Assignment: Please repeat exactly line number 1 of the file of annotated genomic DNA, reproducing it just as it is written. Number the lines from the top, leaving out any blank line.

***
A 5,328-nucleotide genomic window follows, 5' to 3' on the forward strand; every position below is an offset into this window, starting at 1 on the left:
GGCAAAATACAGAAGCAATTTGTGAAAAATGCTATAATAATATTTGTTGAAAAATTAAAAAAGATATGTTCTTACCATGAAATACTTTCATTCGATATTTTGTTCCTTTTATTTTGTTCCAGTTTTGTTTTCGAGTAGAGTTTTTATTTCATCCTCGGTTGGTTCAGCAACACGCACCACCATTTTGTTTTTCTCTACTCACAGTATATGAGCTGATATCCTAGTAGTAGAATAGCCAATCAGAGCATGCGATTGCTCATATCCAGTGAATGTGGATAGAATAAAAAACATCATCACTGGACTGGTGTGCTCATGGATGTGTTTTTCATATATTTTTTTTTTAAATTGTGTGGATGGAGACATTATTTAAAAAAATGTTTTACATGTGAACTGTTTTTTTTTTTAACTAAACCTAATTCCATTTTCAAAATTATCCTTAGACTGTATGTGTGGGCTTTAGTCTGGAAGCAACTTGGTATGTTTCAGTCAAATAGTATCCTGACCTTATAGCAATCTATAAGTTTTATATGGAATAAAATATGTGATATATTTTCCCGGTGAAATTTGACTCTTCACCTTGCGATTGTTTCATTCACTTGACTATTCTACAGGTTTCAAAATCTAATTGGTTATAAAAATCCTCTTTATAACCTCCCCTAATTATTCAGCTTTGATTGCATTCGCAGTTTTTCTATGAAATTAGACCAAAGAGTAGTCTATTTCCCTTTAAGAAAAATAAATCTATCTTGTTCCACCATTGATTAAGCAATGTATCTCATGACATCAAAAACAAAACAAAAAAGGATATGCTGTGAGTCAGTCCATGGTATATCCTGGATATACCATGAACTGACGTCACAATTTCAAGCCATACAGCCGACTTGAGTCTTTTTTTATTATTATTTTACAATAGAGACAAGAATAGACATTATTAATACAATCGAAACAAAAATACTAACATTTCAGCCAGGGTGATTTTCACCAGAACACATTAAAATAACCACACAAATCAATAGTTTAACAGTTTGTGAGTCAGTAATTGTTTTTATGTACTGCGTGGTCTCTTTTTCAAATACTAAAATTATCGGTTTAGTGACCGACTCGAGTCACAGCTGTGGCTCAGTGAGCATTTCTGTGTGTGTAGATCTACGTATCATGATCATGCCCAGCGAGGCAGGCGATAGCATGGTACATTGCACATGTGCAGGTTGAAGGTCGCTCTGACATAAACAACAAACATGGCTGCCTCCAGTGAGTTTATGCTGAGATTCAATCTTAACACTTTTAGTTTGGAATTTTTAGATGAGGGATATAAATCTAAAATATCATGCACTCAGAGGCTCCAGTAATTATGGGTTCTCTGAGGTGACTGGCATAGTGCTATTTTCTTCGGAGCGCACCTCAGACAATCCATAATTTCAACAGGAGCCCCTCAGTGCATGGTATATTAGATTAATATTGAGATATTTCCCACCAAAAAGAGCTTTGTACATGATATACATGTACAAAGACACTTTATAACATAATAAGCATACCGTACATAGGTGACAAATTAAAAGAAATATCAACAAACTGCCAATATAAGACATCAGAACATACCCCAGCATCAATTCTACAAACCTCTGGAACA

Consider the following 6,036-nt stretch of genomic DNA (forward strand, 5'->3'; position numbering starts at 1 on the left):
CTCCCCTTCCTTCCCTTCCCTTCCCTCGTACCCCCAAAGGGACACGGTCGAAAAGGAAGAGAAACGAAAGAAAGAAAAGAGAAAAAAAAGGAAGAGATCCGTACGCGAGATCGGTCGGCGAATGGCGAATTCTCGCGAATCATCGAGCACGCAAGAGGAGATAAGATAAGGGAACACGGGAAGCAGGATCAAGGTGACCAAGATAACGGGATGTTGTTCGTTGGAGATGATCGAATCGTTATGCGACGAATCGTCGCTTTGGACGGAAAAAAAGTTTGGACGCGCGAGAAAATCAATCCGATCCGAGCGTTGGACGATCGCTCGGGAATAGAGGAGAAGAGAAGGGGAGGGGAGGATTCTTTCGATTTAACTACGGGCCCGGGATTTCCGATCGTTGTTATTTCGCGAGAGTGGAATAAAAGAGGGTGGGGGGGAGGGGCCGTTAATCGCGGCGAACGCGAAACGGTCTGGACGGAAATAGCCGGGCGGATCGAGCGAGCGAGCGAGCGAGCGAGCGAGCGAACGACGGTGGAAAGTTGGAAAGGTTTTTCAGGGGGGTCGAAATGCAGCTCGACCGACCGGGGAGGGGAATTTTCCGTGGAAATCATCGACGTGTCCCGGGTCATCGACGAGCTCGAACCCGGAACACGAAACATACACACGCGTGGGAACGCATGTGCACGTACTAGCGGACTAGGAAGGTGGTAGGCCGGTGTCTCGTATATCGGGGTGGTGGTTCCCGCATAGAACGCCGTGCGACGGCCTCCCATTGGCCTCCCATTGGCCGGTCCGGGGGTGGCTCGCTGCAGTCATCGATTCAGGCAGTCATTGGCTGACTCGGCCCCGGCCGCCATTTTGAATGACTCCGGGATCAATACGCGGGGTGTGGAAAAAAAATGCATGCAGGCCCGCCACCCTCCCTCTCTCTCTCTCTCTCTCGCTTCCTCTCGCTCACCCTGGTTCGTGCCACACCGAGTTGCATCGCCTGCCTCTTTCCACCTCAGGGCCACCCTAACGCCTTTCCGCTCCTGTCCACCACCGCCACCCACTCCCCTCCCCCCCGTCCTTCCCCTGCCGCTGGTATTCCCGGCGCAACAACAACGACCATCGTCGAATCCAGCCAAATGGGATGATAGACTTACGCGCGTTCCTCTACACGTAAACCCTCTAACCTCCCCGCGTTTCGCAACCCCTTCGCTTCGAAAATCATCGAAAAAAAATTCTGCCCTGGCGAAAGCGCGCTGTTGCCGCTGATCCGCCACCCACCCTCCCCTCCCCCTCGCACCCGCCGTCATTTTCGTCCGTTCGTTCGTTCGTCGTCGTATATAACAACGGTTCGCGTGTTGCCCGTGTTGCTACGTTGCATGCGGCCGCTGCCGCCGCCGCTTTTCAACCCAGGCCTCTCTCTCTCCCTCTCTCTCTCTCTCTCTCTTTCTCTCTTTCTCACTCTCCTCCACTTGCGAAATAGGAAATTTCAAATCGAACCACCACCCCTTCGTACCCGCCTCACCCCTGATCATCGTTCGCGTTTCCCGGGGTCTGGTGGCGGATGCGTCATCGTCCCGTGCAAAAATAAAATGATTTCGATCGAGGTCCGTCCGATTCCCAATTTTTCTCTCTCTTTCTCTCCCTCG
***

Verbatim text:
A 5,328-nucleotide genomic window follows, 5' to 3' on the forward strand; every position below is an offset into this window, starting at 1 on the left: